• Reply 198 of 217
    tmay wrote: »

    There's a honest review by someone you'd think would be biased. Android tablets IMO are still lacking big time.
  • Reply 199 of 217

  • Reply 200 of 217
    alfiejralfiejr Posts: 1,524member
    Quote:
    Originally Posted by Gatorguy View Post





    Of course:

    http://googleblog.blogspot.com/2014/10/android-be-together-not-same.html



    "Advances in computing are driven at the intersection of hardware and software. That's why we’ve always introduced Nexus devices alongside our platform releases. Rather than creating software in the abstract, we work with hardware partners to build Nexus devices to help push the boundaries of what's possible. Nexus devices also serve as a reference for the ecosystem as they develop on our newest release."



    Ars also published an article back in June based on interviews with the Nexus program manager.

    http://arstechnica.com/gadgets/2014/06/nexus-program-manager-says-nexus-devices-cant-ever-go-away/

    "The whole idea of Nexus was, we did it for two reasons: one is to actually have a physical device that we're working with, but the other was sort of like a statement of purity," Burke told Ars. "It's like, here's how when we were designing Android and creating different frameworks and APIs and user experience, here's how we think it should look. It's a starting point."



    Burke was adamant that development of Android would be much more difficult without Nexus hardware to test against'. "I think of my team, and there's two outputs: there's the open-source code we make available and everyone uses, and then there's Nexus devices, and there's no way I could do open-source code without a Nexus device," Burke said. "You just can't get all the bugs, you can't actually experience it, you've got to live and breathe it day-in and day-out... So the idea of a Nexus device will never go away, can't ever go away... So I think Nexus continues to be very important for Android."



    Burke also said that the team would continue to release new versions of Android alongside new Nexus hardware, as has become customary. "I don't see why we would change that," he said. "Otherwise, if there was no Nexus device, I'd have to launch something on existing Nexus devices, and eventually in a couple years those devices would be out of date and then what do I do? I wouldn't be able to be sure that when I was open-sourcing code that it would actually work."



    ah, good of you to cherry-pick some Google PR quotes from 2014 about its Nexus line intentions - it's a testing platform, a prototype. at least, nowadays it is.

     

    but let's go back a few years to the beginning, shall we? and see if that was the only original goal.

     

    after rummaging around a lot of Wikipedia Nexus products footnotes, i found this article from 2012 that sums it all up nicely:

     

    http://techland.time.com/2012/08/22/bad-news-for-google-nexus-phones-still-dont-sell/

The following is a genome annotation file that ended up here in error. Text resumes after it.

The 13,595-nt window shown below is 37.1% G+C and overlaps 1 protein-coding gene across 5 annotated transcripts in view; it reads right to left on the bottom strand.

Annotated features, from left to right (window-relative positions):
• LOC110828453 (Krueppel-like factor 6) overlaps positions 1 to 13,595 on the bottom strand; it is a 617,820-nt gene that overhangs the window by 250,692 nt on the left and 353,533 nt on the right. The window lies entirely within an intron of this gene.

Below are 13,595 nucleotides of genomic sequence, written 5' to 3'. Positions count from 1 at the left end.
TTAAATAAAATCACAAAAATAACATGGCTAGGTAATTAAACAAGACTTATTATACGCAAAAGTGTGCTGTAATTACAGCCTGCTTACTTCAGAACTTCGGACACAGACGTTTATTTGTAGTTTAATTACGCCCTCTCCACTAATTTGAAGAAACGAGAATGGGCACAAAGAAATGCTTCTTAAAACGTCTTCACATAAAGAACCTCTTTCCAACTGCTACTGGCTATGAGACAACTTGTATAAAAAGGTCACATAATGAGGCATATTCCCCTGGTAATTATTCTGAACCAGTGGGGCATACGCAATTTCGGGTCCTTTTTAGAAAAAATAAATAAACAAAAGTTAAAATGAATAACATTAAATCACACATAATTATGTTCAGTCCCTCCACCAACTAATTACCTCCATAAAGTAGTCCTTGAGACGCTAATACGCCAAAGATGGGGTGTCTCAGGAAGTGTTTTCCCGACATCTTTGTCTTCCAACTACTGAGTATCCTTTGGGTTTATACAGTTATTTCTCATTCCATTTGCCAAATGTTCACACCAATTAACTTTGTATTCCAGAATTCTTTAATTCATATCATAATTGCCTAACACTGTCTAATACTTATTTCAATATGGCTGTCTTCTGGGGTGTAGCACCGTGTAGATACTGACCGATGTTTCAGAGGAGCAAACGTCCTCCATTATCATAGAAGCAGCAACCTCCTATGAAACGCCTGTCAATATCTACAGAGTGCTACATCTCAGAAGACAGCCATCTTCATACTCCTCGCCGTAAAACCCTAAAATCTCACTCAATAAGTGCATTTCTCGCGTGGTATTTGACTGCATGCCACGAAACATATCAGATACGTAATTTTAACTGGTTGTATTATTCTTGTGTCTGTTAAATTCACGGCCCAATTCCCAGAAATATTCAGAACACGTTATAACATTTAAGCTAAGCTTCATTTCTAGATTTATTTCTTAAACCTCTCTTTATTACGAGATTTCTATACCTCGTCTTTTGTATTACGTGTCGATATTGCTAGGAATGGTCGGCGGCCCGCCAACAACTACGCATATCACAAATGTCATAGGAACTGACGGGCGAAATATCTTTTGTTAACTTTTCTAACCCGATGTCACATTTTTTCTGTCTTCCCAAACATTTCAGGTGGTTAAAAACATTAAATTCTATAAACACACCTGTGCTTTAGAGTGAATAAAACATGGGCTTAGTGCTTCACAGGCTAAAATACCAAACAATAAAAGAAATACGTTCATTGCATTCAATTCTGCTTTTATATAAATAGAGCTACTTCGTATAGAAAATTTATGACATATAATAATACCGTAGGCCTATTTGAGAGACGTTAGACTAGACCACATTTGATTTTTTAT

it's based on the revelation of the true sales of Samsung's Galaxy Nexus as revealed in the Apple litigation - they were really terrible, less than a million total. launched in 2011, the Galaxy Nexus was, beyond any question, the first serious effort by the #1 Android OEM to sell a Nexus-branded product:

     

    http://en.wikipedia.org/wiki/Galaxy_Nexus

     

    unlike the first two Nexus phones, the Nexus One (HTC) and the Nexus S (Samsung), it got big hype in the media, wide distribution, and significant marketing. many reviewers, even most, called it the best Android phone, and some called it the best smartphone of all vs. the iPhone. by anyone's definition, given all this, the Galaxy Nexus was indeed a "flop."

     

    btw, this was also the same time frame when Google decided to buy Motorola Mobility. it was obviously a time when - under Andy Rubin's control of Android - Google was thinking big, with an Android "flagship" hardware emphasis. it is wonderfully ironic that Motorola finally released its own and first Nexus 6 phone just last month only a few days before its sale to Lenovo was consummated. Rubin was dumped as head of Android in early 2013, due in large part no doubt due to the way the Motorola acquisition he spearheaded turned out for Google, with a net loss of several $billion. and this irony is further compounded by his resignation from Google a few days after the Nexus 6 was released.

     

    is not the picture now becoming clear?

     

    under Rubin's control, Google indeed intended the Nexus line to be its "flagship" products and genuine commercial successes in terms of sales and "branding." his final effort was the late 2012 Nexus 4 (LG), which also found anemic sales - it "flopped." and the Motorola acquisition was part of his long range plan for Google to become an OEM itself. but Larry Paige decided in early 2013 to veto Rubin's strategic plan, and pushed him aside.

     

    so since then, yes, beginning with the Nexus 5, Google has re-defined its Nexus line as a prototype series not intended for commercial success.

     

    since it never had any commercial success anyway.

     

    the Rubin Nexus Plan A was indeed a flop, beyond any question. and he got dumped! The Paige Nexus Plan B i guess is what you call it - if you ignore all that history. 

     

    but then the next problem is, what do we call it when the latest Nexus hardware - is this case the Nexus 9 tablet - turns out to be a total piece of shit? is that not also a "flop" - a failure to achieve the stated goal of being "reference" hardware?